Recommended Age, Grade, and Reading Levels
- Reading age: 16
Now iconic to Canadian, if not global culture, Cape Breton Island underwent a metamorphosis of sorts during the 1970s and 1980s. Long marginalized by geography, economics and predominant mainland political culture, a countercultural sea change brought the island’s deeply rooted creative side—music, drama, literature and humour—to centre stage. One such stage was Old Trout Funnies, a homegrown satirical series of comic books created by artist Paul MacKinnon. MacKinnon’s Cape Breton comic book heroes, the Cape Breton Liberation Army, led the revolution, lampooning local and provincial politics, labour unions, environmental activism, government infrastructure projects and back-to-the-landers. Through the farcical exploits of the CBLA, Old Trout Funnies parodied and played with the caricature of Cape Bretoners as shiftless, happy-go-lucky rogues whose motivation emanated from the taverns. In The Comic Origins of the Cape Breton Liberation Army, folklorist Ian Brodie explores the themes and the legacy of Old Trout Funnies, providing the cultural and historical context for a project that was intensely esoteric and in-the-moment. Included are the complete runs of the comics, the calendars and some rarely seen ancillary images of the CBLA, and of some unfinished and unpublished works.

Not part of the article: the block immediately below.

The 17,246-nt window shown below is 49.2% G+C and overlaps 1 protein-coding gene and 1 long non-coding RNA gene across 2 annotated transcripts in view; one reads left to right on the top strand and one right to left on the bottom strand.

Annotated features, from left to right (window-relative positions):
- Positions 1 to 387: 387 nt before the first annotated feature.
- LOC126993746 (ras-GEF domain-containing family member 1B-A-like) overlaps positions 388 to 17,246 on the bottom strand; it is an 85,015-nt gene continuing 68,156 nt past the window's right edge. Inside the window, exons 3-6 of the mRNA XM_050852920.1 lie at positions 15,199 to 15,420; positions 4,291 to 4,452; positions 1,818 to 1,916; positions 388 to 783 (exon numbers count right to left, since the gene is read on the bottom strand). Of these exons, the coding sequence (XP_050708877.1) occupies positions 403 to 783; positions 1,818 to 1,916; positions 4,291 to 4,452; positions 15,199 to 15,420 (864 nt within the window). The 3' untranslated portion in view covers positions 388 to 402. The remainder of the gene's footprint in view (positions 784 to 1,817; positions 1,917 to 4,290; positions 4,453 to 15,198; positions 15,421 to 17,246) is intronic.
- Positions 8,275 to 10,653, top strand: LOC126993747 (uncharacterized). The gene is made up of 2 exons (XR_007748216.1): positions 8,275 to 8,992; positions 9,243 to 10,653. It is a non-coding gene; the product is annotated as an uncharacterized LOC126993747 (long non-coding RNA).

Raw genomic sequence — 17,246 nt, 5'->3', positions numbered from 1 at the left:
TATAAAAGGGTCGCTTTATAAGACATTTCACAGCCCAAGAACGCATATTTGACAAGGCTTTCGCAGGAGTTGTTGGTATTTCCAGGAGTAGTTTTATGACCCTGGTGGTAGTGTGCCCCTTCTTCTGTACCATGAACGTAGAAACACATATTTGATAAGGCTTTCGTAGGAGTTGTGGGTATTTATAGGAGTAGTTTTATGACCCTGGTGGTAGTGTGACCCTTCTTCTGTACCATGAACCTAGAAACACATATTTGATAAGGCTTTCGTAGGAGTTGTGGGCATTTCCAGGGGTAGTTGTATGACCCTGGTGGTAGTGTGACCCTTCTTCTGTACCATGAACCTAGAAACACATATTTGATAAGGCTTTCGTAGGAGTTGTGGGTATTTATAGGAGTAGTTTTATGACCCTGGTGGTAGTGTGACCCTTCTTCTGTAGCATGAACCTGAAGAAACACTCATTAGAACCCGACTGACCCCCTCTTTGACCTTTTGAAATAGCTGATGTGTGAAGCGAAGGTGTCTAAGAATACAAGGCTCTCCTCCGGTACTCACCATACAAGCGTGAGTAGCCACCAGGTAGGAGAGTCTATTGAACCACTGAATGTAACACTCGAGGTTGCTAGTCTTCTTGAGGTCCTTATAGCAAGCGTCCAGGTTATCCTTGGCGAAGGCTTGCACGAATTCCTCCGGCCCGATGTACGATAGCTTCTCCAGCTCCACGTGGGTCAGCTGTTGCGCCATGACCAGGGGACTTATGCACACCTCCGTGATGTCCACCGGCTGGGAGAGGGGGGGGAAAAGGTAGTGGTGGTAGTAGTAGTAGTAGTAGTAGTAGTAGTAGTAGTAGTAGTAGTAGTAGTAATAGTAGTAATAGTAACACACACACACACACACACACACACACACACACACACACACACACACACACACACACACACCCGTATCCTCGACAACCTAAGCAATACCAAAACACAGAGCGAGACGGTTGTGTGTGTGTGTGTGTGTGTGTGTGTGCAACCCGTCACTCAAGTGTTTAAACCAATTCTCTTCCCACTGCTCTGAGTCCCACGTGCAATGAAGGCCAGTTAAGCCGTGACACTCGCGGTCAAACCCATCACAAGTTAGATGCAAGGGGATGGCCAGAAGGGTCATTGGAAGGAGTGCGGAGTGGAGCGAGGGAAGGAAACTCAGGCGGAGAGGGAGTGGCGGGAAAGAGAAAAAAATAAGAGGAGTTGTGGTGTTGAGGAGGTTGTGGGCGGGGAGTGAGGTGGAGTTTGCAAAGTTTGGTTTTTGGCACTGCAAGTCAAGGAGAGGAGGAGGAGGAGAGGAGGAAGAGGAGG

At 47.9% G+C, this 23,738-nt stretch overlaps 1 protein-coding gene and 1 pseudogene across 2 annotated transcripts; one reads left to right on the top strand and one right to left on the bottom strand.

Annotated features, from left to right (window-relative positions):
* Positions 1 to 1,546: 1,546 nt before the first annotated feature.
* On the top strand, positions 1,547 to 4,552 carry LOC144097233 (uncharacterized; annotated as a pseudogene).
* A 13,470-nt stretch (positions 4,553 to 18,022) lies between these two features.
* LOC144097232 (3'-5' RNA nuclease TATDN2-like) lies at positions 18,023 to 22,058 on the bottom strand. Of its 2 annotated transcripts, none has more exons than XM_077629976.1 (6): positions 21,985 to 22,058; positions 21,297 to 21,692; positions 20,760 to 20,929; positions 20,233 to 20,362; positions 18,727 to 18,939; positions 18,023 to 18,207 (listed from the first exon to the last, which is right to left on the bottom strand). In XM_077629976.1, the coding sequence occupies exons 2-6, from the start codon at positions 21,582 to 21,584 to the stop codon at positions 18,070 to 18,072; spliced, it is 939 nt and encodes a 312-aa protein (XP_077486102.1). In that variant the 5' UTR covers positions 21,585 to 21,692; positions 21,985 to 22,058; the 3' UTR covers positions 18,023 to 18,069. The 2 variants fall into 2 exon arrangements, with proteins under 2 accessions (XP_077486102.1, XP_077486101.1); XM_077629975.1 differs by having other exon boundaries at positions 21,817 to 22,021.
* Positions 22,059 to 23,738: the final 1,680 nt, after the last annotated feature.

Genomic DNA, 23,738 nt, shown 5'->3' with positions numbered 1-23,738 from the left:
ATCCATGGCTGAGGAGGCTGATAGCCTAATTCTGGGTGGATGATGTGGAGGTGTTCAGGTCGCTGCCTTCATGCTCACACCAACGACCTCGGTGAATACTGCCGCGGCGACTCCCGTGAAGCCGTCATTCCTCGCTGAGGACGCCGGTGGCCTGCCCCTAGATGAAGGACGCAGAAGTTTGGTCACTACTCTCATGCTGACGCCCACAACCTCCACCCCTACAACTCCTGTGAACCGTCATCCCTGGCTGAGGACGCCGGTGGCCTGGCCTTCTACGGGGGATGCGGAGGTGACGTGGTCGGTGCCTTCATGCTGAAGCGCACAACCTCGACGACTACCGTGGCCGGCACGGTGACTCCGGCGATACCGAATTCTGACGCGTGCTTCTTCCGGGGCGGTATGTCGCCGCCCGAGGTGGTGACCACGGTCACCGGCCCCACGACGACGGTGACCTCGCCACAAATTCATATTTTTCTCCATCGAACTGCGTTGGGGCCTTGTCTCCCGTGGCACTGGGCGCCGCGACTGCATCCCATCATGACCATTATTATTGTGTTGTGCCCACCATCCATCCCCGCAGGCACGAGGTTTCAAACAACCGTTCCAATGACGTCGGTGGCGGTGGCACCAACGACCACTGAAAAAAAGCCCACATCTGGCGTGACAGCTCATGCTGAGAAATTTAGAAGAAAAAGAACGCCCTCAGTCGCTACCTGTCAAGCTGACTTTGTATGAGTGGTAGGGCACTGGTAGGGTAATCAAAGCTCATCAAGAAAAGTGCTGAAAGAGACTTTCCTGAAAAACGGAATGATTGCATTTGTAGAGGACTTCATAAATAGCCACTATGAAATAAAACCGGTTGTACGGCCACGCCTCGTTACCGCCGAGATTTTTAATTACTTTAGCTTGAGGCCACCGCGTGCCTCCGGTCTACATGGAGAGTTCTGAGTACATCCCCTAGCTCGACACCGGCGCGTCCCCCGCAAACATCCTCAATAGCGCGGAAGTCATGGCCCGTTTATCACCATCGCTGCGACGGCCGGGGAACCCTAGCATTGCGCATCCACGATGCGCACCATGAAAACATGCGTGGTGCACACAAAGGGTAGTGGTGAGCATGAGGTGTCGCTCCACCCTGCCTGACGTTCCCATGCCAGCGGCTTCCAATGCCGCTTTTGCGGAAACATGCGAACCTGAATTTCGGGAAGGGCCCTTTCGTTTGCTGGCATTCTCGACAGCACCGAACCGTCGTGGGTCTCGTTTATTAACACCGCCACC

About the authors
Ian Brodie was class valedictorian and graduated in 1996 with Honours in Religious Studies. After earning an MA in Religious Studies at Memorial University, he turned his attention to folklore. Since 2005, he has taught Folklore in the Department of Heritage and Culture at Cape Breton University. His doctoral dissertation is a folkloristic study of stand-up comedy.
Paul “Moose” MacKinnon, a native of Sydney Mines, Cape Breton, initially created Old Trout Funnies as a student project for a commercial design course. It was a synthesis of the underground comics tradition of the late 1960s and 1970s and an Eastern Canadian self-deprecating sense of humour. It soon morphed into something far greater.
“A unique brand of anarchic Maritime comix, combining counter-culture preoccupations with an unfettered lampooning of mainland and Island follies and foibles. Long live the CBLA!” John Bell, author of Invaders from the North: How Canada Conquered the Comic Book Universe
Ian Brodie has done superlative work in tracking down references and explaining the dynamics of the comics. Essential reading for anyone interested in Canadian comics and in East Coast history. Dominick Grace Western University – Brescia University College